Crash Landing: Trade Deadline Rumors Are The Worst
Things have been relatively quiet on the trade front over the past few days across baseball in general, but as it regards the Phillies, in particular. Jeremy Hellickson is still the only player generating much buzz and there haven’t been any particular salient rumors in the past few days. In fact, the only recent rumor to get picked up at all was generated as a result of this tweet from ESPN’s Jayson Stark:
Teams talking to Phillies about Jeremy Hellickson say they want "one of your top 5 prospects" – or they'll keep him & take the draft pick
— Jayson Stark (@jaysonst) July 27, 2016
This, in combination with a similar report about the Rays’ asking price for the various and sundry starting pitchers they may or may not trade, led to a MLB Trade Rumors headline: “Rays, Phillies Placing High Asking Prices On Starters“. Maybe it’s just me, but reading that headline instantly brought me back to the seemingly never-ending debates and controversies over the asking price for Cole Hamels spanning the offseason prior to the 2015 season all the way through his eventual trade to Texas.
The Phillies front office (Ruben Amaro Jr., in particular) were mocked relentlessly for having unrealistic expectations on a return for Hamels. In the end, they received three global top-75 prospects and two starting pitchers who have already pitched at the major league level — the most significant of whom, Jerad Eickhoff, already looks to be establishing himself as a legitimate #3/#4 starting pitcher.
As hard as it is to believe, no one let me in on the phone calls and meetings surrounding trade negotiations for Hamels a year ago. I don’t know what Amaro’s asking price truly was or what his negotiation tactics looked like. But I do know this much: the Phillies are notoriously tight-lipped with the media during such negotiations. As a result, the leaks being reported about the negotiations came from teams trying to acquire Hamels — teams who stood to benefit form driving down the price. Those sources had no incentive to do anything other than encourage the media to facilitate a dropping of the price.
I don’t blame the media for reporting what little information they had, but I do blame us, the fans, for our reactions to it. Whatever negotiation tactics the Phillies took, the end result was getting a trade return for Hamels that has a very real possibility of having a tremendous positive impact on the team’s ability to compete again soon. That was the goal and it was achieved. We have no way of knowing whether a better package was possible through a different negotiation strategy, but we can analyze what actually did happen. All of the belly-moaning and guffawing which preceded the deal was for naught. Years from now, we may look back with dismay that Nick Williams, Jake Thompson and Jorge Alfaro never panned out as the Phillies would have hoped. Or perhaps will look back in awe at how wonderfully the deal worked out. Time will tell.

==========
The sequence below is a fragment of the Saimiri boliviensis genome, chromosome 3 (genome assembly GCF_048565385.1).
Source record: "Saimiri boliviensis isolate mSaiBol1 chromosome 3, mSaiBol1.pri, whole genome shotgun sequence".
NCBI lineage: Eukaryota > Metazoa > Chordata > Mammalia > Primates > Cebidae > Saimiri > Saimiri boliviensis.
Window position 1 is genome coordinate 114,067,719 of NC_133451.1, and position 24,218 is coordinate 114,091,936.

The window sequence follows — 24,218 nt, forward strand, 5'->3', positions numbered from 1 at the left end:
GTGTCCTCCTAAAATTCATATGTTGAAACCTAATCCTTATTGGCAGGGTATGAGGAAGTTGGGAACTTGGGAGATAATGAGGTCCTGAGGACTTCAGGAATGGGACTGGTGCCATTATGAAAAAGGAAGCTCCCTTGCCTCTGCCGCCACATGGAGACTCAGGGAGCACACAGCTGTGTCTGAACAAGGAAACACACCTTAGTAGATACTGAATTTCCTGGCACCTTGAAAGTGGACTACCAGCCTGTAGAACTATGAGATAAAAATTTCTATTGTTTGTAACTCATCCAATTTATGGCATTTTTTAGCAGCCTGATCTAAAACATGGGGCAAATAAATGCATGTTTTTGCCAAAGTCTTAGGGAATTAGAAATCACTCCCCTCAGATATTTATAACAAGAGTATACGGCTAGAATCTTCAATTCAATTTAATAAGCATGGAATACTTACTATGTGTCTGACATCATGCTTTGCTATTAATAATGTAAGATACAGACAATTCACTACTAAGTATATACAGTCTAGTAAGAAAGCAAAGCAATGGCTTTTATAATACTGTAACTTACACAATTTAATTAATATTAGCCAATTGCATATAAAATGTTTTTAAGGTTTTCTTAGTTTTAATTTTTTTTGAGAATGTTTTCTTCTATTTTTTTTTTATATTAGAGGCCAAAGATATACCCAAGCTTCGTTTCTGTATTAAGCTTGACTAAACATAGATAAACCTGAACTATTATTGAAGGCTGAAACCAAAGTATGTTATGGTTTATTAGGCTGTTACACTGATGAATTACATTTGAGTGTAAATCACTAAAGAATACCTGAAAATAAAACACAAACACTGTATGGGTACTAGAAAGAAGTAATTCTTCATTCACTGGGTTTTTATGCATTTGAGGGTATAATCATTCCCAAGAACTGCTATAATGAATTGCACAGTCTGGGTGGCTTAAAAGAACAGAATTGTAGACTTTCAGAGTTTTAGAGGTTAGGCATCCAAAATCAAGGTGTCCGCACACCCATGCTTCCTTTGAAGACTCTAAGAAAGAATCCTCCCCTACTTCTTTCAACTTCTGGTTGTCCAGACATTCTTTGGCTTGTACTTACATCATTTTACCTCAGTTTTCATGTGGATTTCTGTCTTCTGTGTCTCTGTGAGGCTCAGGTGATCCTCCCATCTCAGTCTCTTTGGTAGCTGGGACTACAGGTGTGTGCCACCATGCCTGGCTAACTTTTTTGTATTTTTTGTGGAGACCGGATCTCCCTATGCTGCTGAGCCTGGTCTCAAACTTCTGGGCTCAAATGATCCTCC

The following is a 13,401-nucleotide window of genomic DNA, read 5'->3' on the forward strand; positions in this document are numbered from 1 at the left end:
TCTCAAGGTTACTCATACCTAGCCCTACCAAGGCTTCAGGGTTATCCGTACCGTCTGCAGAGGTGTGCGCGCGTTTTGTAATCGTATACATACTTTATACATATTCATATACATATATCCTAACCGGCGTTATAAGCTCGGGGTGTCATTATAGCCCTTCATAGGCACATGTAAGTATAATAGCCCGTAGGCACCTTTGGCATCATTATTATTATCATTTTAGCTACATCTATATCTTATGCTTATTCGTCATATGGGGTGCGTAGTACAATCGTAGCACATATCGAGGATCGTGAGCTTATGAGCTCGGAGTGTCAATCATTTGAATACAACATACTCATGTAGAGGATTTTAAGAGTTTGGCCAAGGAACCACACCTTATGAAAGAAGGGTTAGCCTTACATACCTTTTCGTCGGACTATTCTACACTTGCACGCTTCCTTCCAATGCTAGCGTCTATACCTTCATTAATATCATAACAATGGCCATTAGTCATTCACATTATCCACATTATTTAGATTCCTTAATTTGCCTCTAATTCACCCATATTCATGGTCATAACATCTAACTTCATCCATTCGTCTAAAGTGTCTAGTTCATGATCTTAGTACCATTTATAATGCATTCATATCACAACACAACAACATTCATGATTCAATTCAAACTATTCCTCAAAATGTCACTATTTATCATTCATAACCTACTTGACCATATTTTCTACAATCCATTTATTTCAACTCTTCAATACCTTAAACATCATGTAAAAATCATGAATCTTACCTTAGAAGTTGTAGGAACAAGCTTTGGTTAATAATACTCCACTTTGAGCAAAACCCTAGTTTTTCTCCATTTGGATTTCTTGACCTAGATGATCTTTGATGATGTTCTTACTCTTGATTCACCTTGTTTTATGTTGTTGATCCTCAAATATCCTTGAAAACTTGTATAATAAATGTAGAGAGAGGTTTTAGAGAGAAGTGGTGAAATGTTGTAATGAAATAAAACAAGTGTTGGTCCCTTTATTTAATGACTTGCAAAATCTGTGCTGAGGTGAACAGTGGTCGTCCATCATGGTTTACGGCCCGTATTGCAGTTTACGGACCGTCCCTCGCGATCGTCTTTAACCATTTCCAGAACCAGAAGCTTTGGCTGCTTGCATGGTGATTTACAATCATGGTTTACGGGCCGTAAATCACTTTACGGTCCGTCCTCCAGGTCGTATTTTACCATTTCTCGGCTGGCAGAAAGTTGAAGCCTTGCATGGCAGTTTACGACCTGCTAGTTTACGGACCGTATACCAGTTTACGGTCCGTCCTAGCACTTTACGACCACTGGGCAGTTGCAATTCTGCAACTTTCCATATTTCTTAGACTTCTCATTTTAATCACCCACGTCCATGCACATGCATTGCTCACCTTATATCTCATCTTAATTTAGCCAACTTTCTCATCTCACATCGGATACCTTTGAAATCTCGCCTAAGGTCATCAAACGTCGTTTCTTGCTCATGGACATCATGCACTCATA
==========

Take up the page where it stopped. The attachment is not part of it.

But I can guarantee you this much — one thing we won’t do is look back and think, “man, if only the Phillies had a more reasonable asking price in the weeks and months leading up to the deadline.” It was a mind-bogglingly absurd criticism to make from the outside at the time and it feels even more absurd in hindsight. Now that a similar critique is creeping back into the lexicon surrounding the Phillies at this deadline, I can’t help but relive my disdain for this particular line of thinking.
The front office has changed over the past year, but the fundamentals of negotiation haven’t. The starting pitching market is astonishingly limited right now. One could argue that Rich Hill and Andrew Cashner are better trade targets than Jeremy Hellickson right now, but none of them are without flaws. Hellickson is among the better options out there and contending teams need pitching. Of course the asking price is high. Welcome to Supply and Demand 101. The supply is low and the price will adjust accordingly. The Phillies aren’t going to get a franchise altering return for Hellickson, but they should be leveraging the current market as much as possible to maximize whatever return is possible.
The Phillies have leaked that they may be willing to hold on to Hellickson and give him a qualifying offer at the end of the season — yet another way teams use the media to gain an edge during negotiations! — but I would still be shocked if he’s with the team after Monday’s deadline passes. Ultimately, all of the rumors and whispers leading up to the deal will be irrelevant. Just like with Hamels, in the end, all that matters is the final deal. Let the inflammatory headlines wash over you and wait for actual results.